Ninety six year old Joseph Thomas, who helped liberate southern France as a teenager, has received France’s highest honour this lunchtime.

In a ceremony at Salford Civic Centre, Mr Thomas, from Pendlebury, was presented with the Legion d’Honneur by the French Consul Monsieur Rodolphe Soulard. It is the highest honour the French government can confer on a foreign national.

Monsieur Soulard said it was a great honour and pleasure for him make Mr Thomas a Chevalier or Knight of the Order and that France would never forget the courage and sacrifice of those who helped liberate France.

“You are a living witness to the history you wrote on our soil, a history which shaped the identity of Britain and France. You are a great example for me, for young people, for our countries and for Europe. The Nazis tried to eliminate freedom but did not reckon with the incredible strength of women and men,” he said.

Councillor Karen Garrido, the Ceremonial mayor of Salford who hosted the ceremony, said Mr Thomas was a worthy recipient of such an honour.

Mr Thomas, who was surrounded by family and friends, said it was a great privilege to receive the medal

“I feel both humble and sad that so many of my comrades paid the ultimate price in trying to liberate the people of France. I feel grateful that what was achieved then has brought lasting peace over the last 70 years. Life lived in peace and freedom is a precious gift,” he said.

Mr Thomas took part in the less well-known Operation Dragoon which followed the famous Normandy landings in the summer of 1944. Both operations were originally planned to run simultaneously but Dragoon was cancelled due to lack of resources.

However after over two million men successfully landed in Normandy in June, the French High Command pushed for Operation Dragoon to go ahead. It was approved in July to be executed in August to secure vital ports on the French Mediterranean coast and increase pressure on the German forces by opening another front.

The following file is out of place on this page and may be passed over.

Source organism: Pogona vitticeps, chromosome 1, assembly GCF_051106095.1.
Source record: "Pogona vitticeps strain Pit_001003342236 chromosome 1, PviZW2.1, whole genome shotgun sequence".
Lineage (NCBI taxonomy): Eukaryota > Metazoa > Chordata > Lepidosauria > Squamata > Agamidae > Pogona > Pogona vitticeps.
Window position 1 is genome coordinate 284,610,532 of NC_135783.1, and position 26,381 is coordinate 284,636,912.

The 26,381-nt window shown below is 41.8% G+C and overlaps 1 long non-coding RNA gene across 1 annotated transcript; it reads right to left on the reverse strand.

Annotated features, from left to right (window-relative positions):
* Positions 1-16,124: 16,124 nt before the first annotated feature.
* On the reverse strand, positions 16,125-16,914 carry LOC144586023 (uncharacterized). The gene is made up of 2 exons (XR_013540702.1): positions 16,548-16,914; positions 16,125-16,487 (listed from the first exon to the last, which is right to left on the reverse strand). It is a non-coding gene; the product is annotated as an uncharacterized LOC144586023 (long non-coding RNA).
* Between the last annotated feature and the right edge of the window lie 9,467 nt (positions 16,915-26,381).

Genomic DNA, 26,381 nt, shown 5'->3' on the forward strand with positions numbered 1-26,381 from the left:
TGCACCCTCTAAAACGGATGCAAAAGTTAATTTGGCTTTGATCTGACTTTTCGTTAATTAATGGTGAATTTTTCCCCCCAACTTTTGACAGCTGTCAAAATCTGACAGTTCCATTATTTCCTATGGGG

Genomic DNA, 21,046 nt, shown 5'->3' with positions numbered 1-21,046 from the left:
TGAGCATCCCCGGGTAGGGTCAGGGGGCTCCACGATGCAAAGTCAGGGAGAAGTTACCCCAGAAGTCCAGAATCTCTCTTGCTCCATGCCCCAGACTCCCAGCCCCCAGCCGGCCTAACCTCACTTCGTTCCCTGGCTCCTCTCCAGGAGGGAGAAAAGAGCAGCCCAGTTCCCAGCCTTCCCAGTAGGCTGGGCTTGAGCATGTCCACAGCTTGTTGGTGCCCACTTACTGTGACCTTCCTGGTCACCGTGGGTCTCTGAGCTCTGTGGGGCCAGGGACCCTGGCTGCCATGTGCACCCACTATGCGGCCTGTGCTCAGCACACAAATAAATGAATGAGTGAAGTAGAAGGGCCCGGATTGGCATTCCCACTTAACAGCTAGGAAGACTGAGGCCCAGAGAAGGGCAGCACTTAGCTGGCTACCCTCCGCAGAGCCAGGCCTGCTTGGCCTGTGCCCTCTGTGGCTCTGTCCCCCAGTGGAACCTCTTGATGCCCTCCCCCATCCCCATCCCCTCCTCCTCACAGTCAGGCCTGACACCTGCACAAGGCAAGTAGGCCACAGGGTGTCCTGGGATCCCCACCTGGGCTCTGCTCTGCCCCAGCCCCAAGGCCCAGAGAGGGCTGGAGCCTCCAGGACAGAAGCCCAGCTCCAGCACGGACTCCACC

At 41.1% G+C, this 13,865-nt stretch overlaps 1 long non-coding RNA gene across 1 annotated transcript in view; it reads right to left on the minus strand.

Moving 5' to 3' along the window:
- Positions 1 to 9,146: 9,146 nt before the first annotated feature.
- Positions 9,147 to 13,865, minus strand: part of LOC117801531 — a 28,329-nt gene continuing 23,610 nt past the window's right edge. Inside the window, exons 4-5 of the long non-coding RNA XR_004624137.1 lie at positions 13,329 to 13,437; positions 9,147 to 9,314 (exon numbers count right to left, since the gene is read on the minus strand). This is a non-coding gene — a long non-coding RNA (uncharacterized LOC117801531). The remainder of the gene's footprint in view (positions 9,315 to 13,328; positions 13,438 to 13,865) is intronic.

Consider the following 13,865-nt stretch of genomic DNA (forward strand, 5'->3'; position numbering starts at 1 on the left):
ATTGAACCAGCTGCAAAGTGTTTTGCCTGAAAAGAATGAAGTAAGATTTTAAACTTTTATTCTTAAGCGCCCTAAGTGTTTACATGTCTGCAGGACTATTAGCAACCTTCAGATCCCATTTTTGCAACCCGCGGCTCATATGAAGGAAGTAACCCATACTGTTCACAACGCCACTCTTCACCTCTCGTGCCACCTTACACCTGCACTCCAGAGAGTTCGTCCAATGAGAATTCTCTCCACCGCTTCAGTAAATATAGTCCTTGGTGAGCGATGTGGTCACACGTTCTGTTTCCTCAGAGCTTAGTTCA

Hindered by total Allied air superiority and a large-scale uprising by the French Resistance the German forces were swiftly defeated enabling the Allies to liberate southern France in just four weeks.

Mr Thomas joined the Royal Navy in 1943, aged 18 and was assigned to Chatham Naval Base. He was sent on exercise in the North Sea off Scapa Flow, Orkney and then to the Mediterranean to escort the Malta and Gibraltar convoys and support the Italian campaign.

His landing craft was then involved in bombarding the southern coast of France near Marseille in preparation for the Dragoon landings in August. Both Dragoon and the Normandy landings are credited with hastening the end of the war in Europe.

Mr Thomas then set sail for the Far East to join the invasion fleet heading for Japan but the Hiroshima bombing ended the need for the invasion. Instead his craft was diverted to evacuate women and children from Batavia (now Jarkarta, Indonesia) from the war zone to Royal Navy cruisers. He returned to Scotland at the end of the war and was demobbed from there in 1945.



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